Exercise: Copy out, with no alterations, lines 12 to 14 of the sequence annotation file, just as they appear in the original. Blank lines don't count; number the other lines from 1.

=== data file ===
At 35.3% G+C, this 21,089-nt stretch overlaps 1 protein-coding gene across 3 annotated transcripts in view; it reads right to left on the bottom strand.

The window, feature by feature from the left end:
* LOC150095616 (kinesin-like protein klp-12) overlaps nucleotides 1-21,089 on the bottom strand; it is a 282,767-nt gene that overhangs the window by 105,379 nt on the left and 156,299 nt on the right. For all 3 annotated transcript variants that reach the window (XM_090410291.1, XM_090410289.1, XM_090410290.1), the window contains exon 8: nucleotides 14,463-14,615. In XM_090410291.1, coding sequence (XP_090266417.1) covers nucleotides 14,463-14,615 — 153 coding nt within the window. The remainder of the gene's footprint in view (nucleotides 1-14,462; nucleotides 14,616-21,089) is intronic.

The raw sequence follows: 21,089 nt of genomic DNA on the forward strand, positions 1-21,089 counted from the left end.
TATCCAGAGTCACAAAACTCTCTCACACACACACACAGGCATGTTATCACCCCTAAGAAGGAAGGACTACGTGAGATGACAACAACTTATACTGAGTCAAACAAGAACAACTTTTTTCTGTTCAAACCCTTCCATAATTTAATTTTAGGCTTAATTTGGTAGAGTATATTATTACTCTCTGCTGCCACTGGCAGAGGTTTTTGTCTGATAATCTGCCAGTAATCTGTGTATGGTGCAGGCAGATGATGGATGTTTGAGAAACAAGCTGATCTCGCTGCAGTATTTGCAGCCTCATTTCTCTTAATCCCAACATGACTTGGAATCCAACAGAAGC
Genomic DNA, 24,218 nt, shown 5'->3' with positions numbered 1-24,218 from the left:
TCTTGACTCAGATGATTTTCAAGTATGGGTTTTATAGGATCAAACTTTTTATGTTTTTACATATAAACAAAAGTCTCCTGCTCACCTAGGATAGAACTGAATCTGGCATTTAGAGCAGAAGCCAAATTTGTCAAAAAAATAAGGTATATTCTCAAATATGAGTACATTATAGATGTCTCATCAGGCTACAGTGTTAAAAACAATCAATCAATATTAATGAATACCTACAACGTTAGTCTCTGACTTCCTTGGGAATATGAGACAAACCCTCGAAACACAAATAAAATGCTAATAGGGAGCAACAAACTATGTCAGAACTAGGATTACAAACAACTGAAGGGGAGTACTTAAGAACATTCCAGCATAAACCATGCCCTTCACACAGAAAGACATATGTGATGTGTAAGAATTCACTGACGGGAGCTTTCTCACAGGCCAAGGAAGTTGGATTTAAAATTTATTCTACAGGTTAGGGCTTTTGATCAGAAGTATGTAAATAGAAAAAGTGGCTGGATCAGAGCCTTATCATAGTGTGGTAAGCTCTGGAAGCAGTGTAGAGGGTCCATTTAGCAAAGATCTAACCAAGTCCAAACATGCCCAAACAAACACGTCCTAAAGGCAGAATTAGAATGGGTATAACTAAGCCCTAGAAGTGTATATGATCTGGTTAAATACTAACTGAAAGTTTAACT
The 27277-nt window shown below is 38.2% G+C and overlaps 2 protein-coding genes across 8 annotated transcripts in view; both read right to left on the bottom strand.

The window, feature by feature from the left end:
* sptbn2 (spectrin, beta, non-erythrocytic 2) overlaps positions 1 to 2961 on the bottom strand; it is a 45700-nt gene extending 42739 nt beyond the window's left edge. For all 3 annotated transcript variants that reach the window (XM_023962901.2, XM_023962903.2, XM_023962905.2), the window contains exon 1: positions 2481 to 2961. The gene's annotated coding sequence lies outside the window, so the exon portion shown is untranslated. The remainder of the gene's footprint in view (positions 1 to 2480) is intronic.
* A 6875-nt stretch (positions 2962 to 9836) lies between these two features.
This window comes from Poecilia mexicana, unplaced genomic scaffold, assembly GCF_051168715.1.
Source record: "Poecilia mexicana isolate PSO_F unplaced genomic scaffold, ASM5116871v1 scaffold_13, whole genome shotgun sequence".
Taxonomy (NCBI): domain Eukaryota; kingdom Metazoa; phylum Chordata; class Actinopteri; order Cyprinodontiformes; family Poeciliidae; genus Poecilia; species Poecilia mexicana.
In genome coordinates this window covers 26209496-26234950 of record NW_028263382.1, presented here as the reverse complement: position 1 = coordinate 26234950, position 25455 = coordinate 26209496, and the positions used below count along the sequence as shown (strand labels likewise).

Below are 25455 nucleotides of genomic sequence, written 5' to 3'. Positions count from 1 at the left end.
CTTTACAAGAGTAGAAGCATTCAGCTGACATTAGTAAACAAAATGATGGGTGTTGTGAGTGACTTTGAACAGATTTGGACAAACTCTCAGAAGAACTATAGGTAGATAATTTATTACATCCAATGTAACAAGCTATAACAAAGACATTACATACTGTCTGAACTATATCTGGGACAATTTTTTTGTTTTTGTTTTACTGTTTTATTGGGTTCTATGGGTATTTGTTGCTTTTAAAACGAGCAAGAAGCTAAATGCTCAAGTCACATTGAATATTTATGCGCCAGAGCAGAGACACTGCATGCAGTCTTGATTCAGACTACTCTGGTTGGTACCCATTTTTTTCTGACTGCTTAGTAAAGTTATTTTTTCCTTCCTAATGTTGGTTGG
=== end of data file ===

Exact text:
This window comes from Poecilia mexicana, unplaced genomic scaffold, assembly GCF_051168715.1.
Source record: "Poecilia mexicana isolate PSO_F unplaced genomic scaffold, ASM5116871v1 scaffold_13, whole genome shotgun sequence".
Taxonomy (NCBI): domain Eukaryota; kingdom Metazoa; phylum Chordata; class Actinopteri; order Cyprinodontiformes; family Poeciliidae; genus Poecilia; species Poecilia mexicana.